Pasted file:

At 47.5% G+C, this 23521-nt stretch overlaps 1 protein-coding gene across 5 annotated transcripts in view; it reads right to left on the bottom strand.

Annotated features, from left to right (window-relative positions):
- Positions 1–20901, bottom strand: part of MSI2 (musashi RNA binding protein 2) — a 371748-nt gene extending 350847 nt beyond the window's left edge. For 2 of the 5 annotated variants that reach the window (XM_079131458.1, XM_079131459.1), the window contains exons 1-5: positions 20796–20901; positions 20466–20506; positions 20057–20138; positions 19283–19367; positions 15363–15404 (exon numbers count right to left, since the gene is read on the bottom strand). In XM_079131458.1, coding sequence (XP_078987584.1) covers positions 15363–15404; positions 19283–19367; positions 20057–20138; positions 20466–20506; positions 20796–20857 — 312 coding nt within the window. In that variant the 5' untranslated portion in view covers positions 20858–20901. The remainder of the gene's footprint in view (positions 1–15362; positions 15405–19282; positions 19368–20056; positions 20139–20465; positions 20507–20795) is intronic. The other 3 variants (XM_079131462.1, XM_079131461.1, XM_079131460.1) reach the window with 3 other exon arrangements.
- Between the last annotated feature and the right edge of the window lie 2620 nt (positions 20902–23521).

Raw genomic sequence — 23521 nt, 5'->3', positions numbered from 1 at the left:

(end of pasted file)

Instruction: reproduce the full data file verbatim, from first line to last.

At 47.5% G+C, this 23521-nt stretch overlaps 1 protein-coding gene across 5 annotated transcripts in view; it reads right to left on the bottom strand.

Annotated features, from left to right (window-relative positions):
- Positions 1–20901, bottom strand: part of MSI2 (musashi RNA binding protein 2) — a 371748-nt gene extending 350847 nt beyond the window's left edge. For 2 of the 5 annotated variants that reach the window (XM_079131458.1, XM_079131459.1), the window contains exons 1-5: positions 20796–20901; positions 20466–20506; positions 20057–20138; positions 19283–19367; positions 15363–15404 (exon numbers count right to left, since the gene is read on the bottom strand). In XM_079131458.1, coding sequence (XP_078987584.1) covers positions 15363–15404; positions 19283–19367; positions 20057–20138; positions 20466–20506; positions 20796–20857 — 312 coding nt within the window. In that variant the 5' untranslated portion in view covers positions 20858–20901. The remainder of the gene's footprint in view (positions 1–15362; positions 15405–19282; positions 19368–20056; positions 20139–20465; positions 20507–20795) is intronic. The other 3 variants (XM_079131462.1, XM_079131461.1, XM_079131460.1) reach the window with 3 other exon arrangements.
- Between the last annotated feature and the right edge of the window lie 2620 nt (positions 20902–23521).

Raw genomic sequence — 23521 nt, 5'->3', positions numbered from 1 at the left: